The cadaver may have been warm only moments ago but the time is right for Arctic Ice Hockey to begin its autopsy of the Winnipeg Jets. We begin our investigation with evaluating the organism's functionality as a whole relative to its peers.
It is true that numbers do not give the whole story; however, they are still effective indicating trends on what has occurred and what will likely happen in the future.
Underlying numbers are not necessary to describe the 2013-14 "playoffs or bust" season as a disappointment, but they are a good place to start.
Once again, Jets fans find themselves watching other teams extend their seasons into the spring. The Jets have yet to make the playoffs since their relocation and only once in the entirety of franchise history. The Winnipeg Jets / Atlanta Thrashers have yet to win a single playoff game; an unique feature in the NHL.
With 84 points, the Jets finished 22nd in the NHL and last in the Central Division after spending $93 million on extending core pieces, as well as three draft picks on acquisitions Michael Frolik and Devin Setoguchi.
It could be argued that there is some poor puck-luck with the Jets final position in the standings; their 19th best goal differential indicates the Jets underperformed their Pythagorean Expectation.
Figure 1: 2013-14: Jets basic statistics throughout season for all minutes
Numbers are cumulative for all situations. Vertical axis' min/max is set to the normal spread seen between teams over a season.
The Jets have been pretty consistent in outshooting their opposition.
For the first 20 games the difference between Jets' shot and goal differentials were their shooting percentage rather than their save percentage; however, this changed quickly with shooting percentage normalizing. In the end, save percentage was the primary factor in pushing an outshooting team into a team that was predominately out-scored.
Figure 2: 2011-14: Jets basic statistics throughout existence for all minutes
The pattern previously seen with Jets with shots, goals, shooting percentage and save percentage has been the on-going story for most of the team's duration in Winnipeg.
Figure 3: Jets shot creation and shot repression
As with the last two graphs, the vertical axis min/max is specifically chosen to fit normal spread seen throughout season between teams.
Partway through the season Claude Noel started to concentrate more on shot repression, sacrificing shot creation. This was taken even further after the change in coaching to Paul Maurice.
Looking deeper: Some underlying numbers
|S-A Fenwick||5v5 FF/60||5v5 FA/60||SpTm%||Sh%||Sv%|
Shooting and save percentage is for all minutes; Fenwick is for 5v5 only.
Save percentage is not the only problem facing the Jets, and every fan already knows this. While the Jets do create a high number of non-blocked shot attempts (5v5 FF/60), they also give up a lot (5v5 FA/60). Some of this high-event hockey may come from being a team that spent 306 more 5v5 minutes being behind than ahead, although likely not much.
Not all is gloom and doom. The best evaluator for a team strength (although excluding goaltending and special teams) is score-adjusted Fenwick. Jets actually placed 14th in the league here. Only four teams in the top 15 for S-A Fenwick missed the playoffs this season. Interestingly three of them (Vancouver Canucks, New Jersey Devils and Winnipeg Jets) posted a 0.907 save percentage and the fourth (Ottawa Senators) posted a 0.909.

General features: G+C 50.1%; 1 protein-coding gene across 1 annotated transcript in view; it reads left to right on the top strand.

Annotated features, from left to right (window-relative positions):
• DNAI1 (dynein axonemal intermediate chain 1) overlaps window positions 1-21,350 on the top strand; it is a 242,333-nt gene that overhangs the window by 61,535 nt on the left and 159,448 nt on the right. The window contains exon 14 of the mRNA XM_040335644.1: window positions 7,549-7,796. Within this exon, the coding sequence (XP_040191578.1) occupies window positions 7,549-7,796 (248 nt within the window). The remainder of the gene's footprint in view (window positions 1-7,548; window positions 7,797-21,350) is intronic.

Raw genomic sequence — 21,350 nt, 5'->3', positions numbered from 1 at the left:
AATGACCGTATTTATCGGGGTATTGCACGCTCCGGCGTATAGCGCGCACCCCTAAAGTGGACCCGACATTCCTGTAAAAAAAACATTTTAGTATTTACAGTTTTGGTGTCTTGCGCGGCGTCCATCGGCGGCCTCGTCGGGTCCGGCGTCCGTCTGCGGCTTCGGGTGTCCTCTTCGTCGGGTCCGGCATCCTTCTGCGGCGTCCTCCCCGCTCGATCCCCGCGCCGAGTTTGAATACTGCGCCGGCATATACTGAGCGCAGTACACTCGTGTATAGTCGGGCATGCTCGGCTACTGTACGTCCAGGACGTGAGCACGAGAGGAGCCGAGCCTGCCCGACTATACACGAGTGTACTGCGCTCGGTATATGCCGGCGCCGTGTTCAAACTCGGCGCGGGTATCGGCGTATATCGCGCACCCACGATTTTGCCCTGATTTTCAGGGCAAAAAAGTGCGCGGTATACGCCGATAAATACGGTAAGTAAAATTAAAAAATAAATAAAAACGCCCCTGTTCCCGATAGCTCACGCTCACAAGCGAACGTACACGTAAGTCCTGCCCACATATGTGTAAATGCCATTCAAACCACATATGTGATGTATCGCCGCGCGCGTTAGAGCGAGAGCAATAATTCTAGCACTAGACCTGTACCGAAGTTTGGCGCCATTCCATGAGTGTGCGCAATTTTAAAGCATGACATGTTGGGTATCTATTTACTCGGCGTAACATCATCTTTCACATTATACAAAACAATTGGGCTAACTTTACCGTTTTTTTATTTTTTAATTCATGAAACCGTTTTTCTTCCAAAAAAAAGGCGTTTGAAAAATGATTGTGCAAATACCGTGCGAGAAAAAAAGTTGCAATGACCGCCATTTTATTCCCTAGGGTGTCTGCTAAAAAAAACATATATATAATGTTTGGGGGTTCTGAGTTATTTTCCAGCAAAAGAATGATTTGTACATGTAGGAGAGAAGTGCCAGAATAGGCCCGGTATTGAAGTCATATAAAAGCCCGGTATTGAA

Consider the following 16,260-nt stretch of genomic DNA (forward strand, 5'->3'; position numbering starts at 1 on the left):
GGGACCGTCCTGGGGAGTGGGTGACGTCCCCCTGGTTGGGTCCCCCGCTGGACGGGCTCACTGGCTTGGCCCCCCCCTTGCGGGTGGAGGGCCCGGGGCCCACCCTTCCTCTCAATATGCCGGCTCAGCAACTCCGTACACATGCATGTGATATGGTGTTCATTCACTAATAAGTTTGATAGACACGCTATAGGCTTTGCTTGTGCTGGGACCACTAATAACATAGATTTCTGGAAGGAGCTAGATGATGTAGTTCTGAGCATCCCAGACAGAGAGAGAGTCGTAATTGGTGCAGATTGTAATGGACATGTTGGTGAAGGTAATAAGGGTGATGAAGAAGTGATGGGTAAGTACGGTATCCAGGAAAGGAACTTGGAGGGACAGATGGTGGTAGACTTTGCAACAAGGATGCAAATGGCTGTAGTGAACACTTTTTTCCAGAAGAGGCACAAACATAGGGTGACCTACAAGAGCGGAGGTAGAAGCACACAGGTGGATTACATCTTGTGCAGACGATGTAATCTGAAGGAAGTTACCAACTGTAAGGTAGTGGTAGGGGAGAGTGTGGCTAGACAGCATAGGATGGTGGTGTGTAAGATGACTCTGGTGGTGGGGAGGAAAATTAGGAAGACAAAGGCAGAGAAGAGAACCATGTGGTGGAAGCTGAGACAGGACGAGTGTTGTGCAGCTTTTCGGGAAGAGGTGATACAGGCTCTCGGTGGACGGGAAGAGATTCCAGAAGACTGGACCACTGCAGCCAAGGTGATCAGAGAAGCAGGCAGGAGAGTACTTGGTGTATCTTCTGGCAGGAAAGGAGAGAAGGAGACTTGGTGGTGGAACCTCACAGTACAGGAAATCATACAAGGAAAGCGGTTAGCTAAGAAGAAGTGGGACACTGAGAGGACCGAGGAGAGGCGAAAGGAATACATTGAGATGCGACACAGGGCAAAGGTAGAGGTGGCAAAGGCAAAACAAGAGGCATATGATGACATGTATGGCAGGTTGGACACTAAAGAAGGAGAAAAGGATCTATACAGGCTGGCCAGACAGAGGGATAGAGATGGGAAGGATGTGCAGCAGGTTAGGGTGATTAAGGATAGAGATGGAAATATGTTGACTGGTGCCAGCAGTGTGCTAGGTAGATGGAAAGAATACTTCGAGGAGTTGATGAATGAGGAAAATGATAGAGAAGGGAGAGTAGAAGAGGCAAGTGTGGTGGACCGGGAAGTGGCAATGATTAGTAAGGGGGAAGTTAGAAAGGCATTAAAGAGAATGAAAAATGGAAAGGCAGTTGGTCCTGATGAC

Special team index (SpTm%) is simply a team's PP% + PK%, where the average team would be around 100%. The Jets 98.6% SpTm% is made worse with them taking 32 more penalties than they drew, which was the third worse differential in the league.
Is this improvement or have the Jets been stagnant over the years? Well...
|S-A Fenwick||5v5 FF/60||5v5 FA/60||ST%||Sh%||Sv%|
|S-A Fenwick||5v5 FF/60||5v5 FA/60||ST%||Sh%||Sv%|
The Jets have not made much headway since moving to the "Gateway to the West" from Atlanta, although some of this could be with the Jets transitioning to a much younger team.
There is a lot of parity in the league, and therefore it does not take much change between the non-extreme placements.
All numbers are for even strength only.
The NHL tracks the x,y coordinate of shots. While the precision of such information is infamously terrible, it does an okay job in differentiating high and low quality shots. Approximately 13.8% of shots from the "scoring chance area" end up goals, while only 2.7 of "non-scoring chances" do the same.
As has been previously noted before in many other studies, the amount of information that is added by including shot quality is noticeable but not extraordinary. It should be also noted that Jets were near league average in percentage of shots that were scoring chances in both cases.
Figure 4: Jets Forwards Usage and Corsi
Essentially higher is tougher competition, left is tougher zone deployment, and blue is better results.
The Jets have some dead weight that should be moved. Future pieces of this seasonal review series will go over each player individually and how they performed relative to usage.
Figure 5: Jets Defensemen Usage and Corsi
Unlike the forwards, the Jets defensive problems is less a need to replace deadweight and more needing one more heavy lifter to slide some defensemen into more appropriate roles. Again, this will be covered more later in the series.
Jets missed the playoffs again and a good portion of it is deserved from their performance. There are many areas that could use improvement but the most pressing is save percentage, suppression of non-blocked shots against, special teams and penalty differential.
All numbers are from Extra Skater, Behind the Net, Super Shot Search and Hockey Analysis